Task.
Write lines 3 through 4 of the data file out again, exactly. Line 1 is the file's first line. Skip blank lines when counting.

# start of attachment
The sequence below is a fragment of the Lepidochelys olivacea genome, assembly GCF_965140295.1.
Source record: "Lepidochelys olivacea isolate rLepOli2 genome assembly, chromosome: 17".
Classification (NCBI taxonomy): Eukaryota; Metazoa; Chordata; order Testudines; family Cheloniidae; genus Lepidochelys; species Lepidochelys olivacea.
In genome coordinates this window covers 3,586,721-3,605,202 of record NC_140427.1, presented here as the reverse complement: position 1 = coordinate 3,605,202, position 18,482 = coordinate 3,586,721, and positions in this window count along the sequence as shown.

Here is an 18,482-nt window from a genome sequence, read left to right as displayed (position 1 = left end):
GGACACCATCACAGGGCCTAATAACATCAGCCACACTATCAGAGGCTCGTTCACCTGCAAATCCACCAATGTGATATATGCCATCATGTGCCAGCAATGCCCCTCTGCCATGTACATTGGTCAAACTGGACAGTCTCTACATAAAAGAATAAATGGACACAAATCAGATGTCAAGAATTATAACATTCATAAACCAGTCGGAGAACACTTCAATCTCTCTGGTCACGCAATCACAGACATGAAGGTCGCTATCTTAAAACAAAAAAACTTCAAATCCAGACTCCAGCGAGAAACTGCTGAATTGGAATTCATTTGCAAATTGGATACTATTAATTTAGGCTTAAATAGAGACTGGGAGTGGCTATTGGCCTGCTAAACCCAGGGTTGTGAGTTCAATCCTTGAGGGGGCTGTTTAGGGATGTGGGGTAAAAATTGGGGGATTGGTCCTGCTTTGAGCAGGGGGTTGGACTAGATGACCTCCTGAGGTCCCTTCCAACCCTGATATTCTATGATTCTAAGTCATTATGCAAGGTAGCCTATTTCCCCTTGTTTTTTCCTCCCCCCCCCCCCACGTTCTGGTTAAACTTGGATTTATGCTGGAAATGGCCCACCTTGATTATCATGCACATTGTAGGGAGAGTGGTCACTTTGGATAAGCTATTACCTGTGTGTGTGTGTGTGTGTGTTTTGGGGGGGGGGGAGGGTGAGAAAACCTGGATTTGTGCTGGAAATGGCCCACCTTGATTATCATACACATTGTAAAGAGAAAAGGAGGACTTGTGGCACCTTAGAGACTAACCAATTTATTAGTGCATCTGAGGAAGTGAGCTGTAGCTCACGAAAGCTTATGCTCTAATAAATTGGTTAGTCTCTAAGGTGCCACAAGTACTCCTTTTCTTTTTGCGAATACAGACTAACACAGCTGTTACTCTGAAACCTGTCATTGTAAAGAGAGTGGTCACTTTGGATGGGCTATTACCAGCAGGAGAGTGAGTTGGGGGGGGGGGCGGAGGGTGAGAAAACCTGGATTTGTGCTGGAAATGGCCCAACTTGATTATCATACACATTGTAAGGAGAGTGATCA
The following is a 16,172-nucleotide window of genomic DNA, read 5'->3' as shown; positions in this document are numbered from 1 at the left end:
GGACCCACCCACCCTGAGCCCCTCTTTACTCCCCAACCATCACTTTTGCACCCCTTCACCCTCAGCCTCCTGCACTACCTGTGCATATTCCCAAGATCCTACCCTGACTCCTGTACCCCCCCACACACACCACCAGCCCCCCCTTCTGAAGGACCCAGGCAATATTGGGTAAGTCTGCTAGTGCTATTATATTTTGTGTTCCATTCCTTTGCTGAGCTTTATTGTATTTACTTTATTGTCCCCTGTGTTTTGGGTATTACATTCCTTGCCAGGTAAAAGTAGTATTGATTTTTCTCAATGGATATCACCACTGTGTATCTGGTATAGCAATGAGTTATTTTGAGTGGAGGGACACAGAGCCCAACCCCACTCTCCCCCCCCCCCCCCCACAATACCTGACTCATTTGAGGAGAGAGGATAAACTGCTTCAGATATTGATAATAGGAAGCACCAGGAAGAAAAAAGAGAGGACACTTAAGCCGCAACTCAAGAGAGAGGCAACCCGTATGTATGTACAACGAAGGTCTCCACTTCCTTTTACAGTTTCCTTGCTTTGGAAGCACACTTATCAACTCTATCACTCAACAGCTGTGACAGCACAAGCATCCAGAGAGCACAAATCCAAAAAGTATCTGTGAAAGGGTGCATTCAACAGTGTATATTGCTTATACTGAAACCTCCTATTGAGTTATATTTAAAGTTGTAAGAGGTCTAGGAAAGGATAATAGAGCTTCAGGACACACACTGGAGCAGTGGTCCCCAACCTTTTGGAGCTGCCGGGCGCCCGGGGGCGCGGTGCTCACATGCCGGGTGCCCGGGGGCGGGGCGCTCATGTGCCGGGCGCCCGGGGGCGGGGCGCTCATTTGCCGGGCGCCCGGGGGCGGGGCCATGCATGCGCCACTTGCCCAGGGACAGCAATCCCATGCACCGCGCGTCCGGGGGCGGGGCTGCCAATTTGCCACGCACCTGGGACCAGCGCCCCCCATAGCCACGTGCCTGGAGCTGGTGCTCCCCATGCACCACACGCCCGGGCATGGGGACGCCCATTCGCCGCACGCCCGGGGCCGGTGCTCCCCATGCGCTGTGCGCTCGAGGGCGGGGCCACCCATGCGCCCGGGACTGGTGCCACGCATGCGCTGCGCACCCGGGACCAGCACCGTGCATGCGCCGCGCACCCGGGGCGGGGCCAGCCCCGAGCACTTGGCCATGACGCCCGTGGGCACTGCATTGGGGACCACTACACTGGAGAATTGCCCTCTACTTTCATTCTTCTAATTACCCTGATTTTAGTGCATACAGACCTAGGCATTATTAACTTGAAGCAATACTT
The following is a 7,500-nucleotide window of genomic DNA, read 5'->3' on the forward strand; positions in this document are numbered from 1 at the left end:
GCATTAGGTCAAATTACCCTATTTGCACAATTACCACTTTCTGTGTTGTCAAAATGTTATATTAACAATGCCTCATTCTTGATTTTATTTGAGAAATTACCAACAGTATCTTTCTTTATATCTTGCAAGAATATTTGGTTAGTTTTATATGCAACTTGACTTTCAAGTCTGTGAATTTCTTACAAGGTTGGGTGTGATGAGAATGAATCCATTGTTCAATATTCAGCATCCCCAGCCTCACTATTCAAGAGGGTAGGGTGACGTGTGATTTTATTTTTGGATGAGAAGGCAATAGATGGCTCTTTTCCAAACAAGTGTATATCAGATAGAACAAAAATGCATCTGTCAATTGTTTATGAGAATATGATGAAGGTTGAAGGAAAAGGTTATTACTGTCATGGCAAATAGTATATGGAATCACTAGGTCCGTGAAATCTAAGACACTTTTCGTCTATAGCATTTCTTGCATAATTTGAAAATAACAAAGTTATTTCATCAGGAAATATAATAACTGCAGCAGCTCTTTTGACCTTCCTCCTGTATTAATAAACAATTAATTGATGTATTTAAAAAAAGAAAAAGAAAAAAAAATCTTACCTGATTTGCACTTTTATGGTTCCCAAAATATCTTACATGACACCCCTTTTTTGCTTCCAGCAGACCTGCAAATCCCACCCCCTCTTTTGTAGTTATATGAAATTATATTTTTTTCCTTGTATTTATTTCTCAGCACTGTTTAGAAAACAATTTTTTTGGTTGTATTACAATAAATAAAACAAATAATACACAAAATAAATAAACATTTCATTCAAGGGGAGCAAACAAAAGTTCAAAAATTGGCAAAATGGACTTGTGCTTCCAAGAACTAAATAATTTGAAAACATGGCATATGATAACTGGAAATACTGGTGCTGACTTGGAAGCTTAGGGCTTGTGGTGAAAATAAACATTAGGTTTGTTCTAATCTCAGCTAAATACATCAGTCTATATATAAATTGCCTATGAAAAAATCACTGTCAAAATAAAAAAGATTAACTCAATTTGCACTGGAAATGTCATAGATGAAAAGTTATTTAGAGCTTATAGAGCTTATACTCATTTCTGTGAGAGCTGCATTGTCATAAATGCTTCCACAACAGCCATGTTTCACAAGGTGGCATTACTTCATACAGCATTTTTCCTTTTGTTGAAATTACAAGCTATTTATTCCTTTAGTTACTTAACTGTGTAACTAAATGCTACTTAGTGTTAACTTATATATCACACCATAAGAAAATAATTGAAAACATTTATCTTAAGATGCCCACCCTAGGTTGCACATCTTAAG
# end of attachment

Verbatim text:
Classification (NCBI taxonomy): Eukaryota; Metazoa; Chordata; order Testudines; family Cheloniidae; genus Lepidochelys; species Lepidochelys olivacea.
In genome coordinates this window covers 3,586,721-3,605,202 of record NC_140427.1, presented here as the reverse complement: position 1 = coordinate 3,605,202, position 18,482 = coordinate 3,586,721, and positions in this window count along the sequence as shown.